A new survey shows that Facebook scams playing into people’s voyeuristic and baser impulses are very effective, showing that many users remain easy targets of social networking malware.
Topping the list of scams in the survey by Internet security company BitDefender are so-called “stalker” offers, such as promises to let users see who has viewed their profile — something that isn’t possible on Facebook.
“According to our statistics, stalker-like scams have collected approximately one and a half million clicks per wave,” said George Petro, BitDefender’s threat intelligence team leader. He says that is probably why the scams are often cloned on other social networks, like Twitter.
Offers of free games, porn and other “shocking” images are also among the most successful.
As people concentrate more personal information in social networking profiles, scams become more damaging, especially as social profiles are increasingly integrated with mobile devices that carry still more personal and financial. While socially propagated malware still primarily targets computers, mobile malware is on the rise and increased mobile access to social networks will turn smartphone into tempting targets.
Facebook insists that protecting users from scams is a top priority. “We have a large team of professional investigators who quickly remove these when we detect them or when they’re reported to us by our user,” said a spokesman.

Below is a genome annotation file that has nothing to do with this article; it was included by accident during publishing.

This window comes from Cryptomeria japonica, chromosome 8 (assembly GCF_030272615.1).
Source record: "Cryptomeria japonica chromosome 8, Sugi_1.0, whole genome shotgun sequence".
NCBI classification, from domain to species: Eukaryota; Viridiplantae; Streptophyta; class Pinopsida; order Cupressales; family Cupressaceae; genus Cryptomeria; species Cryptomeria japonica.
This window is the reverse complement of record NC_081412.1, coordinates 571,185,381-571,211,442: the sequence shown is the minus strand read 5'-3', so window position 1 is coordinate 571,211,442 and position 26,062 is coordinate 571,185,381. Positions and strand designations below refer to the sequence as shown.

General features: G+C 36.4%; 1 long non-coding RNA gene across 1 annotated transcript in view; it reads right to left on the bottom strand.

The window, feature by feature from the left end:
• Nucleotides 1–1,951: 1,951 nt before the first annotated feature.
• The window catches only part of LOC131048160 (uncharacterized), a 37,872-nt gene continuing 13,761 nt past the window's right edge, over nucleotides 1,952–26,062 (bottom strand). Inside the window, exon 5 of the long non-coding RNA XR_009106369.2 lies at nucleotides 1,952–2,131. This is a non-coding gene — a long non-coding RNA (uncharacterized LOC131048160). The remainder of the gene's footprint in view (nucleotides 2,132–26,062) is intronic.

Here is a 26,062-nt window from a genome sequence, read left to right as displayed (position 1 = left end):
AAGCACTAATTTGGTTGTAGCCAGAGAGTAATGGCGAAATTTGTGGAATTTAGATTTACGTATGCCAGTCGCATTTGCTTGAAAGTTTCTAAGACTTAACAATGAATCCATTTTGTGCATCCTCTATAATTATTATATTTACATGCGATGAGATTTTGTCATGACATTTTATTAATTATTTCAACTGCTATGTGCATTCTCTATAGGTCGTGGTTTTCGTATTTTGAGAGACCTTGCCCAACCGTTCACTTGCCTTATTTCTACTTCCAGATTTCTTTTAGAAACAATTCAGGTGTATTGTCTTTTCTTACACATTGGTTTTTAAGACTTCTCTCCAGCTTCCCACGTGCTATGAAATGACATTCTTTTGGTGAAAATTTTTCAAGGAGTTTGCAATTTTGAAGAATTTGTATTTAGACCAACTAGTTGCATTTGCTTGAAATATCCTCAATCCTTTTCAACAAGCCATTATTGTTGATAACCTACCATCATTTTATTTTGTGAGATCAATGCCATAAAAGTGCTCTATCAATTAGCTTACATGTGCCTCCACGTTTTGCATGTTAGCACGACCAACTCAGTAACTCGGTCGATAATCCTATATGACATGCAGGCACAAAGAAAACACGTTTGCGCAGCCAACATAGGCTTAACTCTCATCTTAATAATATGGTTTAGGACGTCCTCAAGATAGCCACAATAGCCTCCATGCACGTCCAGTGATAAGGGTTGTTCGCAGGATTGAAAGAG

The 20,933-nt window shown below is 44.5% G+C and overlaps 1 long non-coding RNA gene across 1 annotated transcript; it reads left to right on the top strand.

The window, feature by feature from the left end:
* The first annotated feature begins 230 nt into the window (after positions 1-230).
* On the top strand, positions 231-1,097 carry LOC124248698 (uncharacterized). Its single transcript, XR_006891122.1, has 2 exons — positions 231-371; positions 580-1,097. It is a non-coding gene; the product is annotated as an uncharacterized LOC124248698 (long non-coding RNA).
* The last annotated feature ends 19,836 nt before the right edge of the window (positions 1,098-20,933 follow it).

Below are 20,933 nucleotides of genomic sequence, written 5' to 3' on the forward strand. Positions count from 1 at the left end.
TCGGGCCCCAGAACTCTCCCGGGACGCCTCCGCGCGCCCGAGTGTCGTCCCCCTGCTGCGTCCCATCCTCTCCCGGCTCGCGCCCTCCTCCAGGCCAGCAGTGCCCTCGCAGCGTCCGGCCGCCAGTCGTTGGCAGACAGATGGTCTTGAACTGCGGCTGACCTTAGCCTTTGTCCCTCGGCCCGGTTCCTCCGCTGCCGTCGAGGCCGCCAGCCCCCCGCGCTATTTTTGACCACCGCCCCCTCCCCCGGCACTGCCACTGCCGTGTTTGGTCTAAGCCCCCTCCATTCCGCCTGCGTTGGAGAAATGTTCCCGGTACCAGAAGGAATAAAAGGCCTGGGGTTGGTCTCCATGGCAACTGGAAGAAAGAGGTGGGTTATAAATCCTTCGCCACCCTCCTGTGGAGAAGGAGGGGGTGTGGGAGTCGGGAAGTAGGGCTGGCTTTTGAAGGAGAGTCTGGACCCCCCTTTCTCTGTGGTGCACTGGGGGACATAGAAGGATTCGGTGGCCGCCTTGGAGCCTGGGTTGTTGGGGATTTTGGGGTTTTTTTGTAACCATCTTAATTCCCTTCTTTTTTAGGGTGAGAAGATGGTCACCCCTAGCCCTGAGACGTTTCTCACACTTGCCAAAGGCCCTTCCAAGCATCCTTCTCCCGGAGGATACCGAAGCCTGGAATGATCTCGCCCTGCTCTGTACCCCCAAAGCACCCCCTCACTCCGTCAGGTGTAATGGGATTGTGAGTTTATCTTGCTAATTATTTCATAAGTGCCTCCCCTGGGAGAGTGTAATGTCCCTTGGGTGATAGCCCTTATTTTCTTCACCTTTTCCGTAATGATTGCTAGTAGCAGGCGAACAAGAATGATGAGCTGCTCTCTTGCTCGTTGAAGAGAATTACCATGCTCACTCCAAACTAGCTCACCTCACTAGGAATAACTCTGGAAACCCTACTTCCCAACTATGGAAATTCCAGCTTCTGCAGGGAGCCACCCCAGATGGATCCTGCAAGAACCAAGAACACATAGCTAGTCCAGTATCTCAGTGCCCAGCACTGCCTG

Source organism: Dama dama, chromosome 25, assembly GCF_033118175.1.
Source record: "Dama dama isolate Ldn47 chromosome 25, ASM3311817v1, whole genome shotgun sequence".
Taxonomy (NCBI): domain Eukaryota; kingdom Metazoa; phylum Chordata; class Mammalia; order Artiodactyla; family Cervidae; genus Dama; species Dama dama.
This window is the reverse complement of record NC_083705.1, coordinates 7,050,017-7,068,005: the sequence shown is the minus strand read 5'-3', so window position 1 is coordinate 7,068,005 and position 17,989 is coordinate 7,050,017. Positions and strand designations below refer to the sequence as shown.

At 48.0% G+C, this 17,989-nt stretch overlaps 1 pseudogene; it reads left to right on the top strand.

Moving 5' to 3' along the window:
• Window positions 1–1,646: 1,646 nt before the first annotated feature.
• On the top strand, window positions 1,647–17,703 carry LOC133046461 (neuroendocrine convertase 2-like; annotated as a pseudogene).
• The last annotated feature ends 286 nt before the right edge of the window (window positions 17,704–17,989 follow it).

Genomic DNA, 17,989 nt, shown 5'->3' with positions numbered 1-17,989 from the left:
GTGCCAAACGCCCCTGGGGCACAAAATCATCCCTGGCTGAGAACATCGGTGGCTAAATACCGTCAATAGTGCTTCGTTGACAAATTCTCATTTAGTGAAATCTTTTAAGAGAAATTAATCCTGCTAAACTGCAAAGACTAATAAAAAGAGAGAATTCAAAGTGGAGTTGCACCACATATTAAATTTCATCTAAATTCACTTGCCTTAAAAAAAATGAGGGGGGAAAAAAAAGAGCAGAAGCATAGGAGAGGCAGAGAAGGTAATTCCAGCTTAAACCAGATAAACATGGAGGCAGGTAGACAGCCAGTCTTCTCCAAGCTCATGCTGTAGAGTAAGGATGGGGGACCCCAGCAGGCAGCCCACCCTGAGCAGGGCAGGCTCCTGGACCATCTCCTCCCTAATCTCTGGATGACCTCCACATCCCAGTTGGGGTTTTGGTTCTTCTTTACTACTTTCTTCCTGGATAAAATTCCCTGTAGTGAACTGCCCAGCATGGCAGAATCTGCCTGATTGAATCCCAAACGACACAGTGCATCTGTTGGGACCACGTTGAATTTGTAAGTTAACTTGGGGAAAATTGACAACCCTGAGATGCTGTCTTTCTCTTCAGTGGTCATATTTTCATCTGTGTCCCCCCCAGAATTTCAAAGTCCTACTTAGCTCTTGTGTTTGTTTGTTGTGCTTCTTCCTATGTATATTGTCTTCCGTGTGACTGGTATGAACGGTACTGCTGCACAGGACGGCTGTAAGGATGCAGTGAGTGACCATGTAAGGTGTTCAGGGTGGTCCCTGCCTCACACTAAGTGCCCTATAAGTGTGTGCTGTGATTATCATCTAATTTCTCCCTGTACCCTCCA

But the survey, like similar ones last week from the antivirus firm Sopho and the security company Dasient, shows there is still a long way to go before users are completely protected.
The BitDefender survey of 2,700 Facebook users aged from 18 to 65 suggests the spread of malware could be more easily contained if people were only a little friendlier to their Facebook “friends.” A massive 87 percent of users have noticed suspicious activity on their friends’ news feeds, but about 57 percent did nothing about it — mainly because they might have been responsible for clicking the link that helped spread the infection in the first place.